Groups of slender trees turning brown along I-94 in southwest Michigan
Editor’s note: This article is from the archives of the MSU Crop Advisory Team Alerts. Check the label of any pesticide referenced to ensure your use is included.
This seems to be a big year for a southern leaf-mining beetle that feeds on black locust and sometimes honeylocust trees in the southern Midwest states up to the latitude of southern Michigan (the range of black locust trees): the locust leafminer (Odontota orsalis). This small (one-eighth of an inch long), colorful beetle deposits eggs inside black locust leaves where the larvae feed, creating leaf mines that eventually turn the leaves brown. Heavy infestations cause entire trees or groups of trees to turn brown. If this has happened to trees on your property, don’t panic and cut them down. Late season browning or defoliation may weaken trees, but it rarely kills them. The trees are likely to push out a new set of leaves next spring. Trees can be protected from locust leafminers by spraying the foliage with products that contain bifenthrin (Talstar, Onyx), permethrin (Astro) or cyfluthrin (Tempo, Bayer Multi-Insect Killer) in late May as soon as the leaves are expanded. An alternative treatment is basal application of imidacloprid (Merit, Xytect or Bayer Tree and Shrub Insect Control) at the rate given for borers. Most of the imidacloprid products now recommend two basal applications (instead of one) for trees with a trunk diameter greater than 12 inches.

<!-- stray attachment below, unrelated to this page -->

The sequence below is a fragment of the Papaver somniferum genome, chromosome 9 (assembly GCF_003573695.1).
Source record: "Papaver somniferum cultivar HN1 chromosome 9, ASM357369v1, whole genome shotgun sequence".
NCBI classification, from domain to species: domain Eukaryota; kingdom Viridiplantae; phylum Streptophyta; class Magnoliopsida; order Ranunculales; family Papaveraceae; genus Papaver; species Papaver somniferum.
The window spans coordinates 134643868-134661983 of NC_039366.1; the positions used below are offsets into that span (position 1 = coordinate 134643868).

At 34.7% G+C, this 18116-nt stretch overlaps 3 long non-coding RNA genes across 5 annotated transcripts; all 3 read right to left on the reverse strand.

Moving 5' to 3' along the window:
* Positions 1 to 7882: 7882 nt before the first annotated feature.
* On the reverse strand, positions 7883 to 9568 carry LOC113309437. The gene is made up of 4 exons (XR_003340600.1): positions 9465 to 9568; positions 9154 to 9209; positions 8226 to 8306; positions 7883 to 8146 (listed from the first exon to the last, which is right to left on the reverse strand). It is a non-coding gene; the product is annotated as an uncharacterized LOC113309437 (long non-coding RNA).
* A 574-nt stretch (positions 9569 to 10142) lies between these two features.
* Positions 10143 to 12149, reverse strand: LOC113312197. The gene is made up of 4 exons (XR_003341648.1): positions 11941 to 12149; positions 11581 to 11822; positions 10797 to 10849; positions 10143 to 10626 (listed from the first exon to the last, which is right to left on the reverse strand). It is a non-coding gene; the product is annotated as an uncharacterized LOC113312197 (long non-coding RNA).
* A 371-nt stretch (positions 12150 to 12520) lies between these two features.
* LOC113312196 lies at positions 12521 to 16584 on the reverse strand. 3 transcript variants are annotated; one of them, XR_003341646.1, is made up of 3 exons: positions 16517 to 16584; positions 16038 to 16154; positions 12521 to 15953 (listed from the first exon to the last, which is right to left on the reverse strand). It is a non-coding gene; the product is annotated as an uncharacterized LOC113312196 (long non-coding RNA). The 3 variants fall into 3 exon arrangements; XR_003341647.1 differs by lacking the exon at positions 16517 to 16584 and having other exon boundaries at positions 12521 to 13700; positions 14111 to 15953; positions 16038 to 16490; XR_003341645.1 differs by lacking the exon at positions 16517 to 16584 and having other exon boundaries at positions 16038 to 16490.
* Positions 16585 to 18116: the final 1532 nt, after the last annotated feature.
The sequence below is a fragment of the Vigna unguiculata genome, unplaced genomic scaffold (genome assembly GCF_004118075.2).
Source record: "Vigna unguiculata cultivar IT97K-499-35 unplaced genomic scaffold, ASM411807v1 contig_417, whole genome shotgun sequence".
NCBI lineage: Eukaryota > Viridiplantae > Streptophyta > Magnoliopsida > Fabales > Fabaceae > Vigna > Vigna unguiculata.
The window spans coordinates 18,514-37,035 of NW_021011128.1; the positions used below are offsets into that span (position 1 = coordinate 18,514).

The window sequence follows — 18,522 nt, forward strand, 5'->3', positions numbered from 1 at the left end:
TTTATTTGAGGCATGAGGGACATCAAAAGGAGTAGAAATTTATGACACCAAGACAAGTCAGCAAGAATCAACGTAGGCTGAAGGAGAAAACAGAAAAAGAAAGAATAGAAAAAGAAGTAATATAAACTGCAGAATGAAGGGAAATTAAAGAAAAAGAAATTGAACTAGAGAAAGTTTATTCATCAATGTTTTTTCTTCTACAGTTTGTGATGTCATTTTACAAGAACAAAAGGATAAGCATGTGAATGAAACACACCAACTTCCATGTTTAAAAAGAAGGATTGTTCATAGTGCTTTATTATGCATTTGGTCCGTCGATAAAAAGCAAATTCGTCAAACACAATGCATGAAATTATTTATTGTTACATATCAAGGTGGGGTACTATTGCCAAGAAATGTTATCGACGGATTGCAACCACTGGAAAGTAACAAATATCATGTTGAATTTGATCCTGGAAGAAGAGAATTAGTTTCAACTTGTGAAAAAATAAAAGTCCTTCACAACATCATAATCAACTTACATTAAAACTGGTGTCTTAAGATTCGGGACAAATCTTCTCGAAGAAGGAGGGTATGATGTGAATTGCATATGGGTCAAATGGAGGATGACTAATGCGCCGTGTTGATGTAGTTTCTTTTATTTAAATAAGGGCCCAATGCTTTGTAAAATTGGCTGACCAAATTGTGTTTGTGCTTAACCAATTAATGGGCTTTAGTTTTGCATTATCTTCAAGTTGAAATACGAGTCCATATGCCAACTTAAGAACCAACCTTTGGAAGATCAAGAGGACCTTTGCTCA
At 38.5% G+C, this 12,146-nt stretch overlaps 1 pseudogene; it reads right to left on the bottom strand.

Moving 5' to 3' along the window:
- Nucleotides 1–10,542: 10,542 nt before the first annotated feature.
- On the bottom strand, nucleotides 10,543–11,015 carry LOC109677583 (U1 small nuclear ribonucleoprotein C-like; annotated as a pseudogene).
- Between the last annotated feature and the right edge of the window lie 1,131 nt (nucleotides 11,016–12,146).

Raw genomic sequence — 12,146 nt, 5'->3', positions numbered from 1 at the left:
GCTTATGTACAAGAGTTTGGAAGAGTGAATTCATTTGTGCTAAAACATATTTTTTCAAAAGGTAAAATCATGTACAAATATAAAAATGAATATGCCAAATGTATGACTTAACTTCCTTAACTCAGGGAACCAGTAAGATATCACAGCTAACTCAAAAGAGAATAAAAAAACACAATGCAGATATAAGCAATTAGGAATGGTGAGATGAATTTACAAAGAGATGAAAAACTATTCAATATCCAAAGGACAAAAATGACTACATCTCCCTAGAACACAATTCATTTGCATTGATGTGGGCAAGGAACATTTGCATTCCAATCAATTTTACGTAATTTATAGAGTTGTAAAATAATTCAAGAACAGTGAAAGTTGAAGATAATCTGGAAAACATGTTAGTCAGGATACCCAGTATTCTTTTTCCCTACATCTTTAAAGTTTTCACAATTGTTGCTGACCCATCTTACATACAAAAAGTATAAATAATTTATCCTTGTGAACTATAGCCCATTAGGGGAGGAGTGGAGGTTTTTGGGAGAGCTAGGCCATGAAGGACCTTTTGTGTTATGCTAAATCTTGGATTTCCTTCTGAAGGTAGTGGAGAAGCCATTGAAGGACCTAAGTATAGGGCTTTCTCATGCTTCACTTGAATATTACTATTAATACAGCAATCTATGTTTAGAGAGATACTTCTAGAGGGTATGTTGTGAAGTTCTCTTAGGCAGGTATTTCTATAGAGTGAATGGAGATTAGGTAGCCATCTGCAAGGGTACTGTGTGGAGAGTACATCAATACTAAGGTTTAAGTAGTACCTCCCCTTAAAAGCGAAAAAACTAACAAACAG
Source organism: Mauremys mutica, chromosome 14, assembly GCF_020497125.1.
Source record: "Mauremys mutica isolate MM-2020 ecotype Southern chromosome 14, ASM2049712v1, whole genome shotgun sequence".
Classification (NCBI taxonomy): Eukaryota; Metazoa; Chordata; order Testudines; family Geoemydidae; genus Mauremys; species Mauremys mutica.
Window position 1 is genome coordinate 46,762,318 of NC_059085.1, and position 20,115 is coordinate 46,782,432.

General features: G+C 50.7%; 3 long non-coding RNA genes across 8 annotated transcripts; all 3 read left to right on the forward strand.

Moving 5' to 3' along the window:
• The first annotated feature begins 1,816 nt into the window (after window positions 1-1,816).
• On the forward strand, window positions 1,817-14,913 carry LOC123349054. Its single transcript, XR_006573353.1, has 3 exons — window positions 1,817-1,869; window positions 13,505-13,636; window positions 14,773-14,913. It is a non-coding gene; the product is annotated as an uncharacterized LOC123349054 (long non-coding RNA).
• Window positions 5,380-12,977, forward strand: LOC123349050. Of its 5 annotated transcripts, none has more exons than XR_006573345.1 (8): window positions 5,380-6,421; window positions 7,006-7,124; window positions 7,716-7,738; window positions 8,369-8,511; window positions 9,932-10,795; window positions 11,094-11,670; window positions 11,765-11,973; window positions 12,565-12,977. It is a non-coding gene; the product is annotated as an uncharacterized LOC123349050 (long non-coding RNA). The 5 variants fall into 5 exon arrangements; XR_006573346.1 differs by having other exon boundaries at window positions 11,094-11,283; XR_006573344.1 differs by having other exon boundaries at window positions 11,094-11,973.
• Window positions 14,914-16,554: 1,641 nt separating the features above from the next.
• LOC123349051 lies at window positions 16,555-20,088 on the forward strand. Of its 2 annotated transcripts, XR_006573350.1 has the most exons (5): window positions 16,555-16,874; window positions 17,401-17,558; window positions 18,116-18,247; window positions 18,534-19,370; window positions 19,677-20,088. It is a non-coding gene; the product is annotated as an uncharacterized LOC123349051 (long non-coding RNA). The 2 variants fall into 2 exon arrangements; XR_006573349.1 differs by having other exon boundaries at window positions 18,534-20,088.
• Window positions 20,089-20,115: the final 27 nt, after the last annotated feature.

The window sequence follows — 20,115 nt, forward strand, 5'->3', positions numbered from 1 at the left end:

Locust leafminer adult.
Locust leafminer damage to black locust leaves.
Locust leafminer damage as it now appears
at some points along I-94 in southwest
Dr. Smitley’s work is funded in part by MSU‘s AgBioResearch.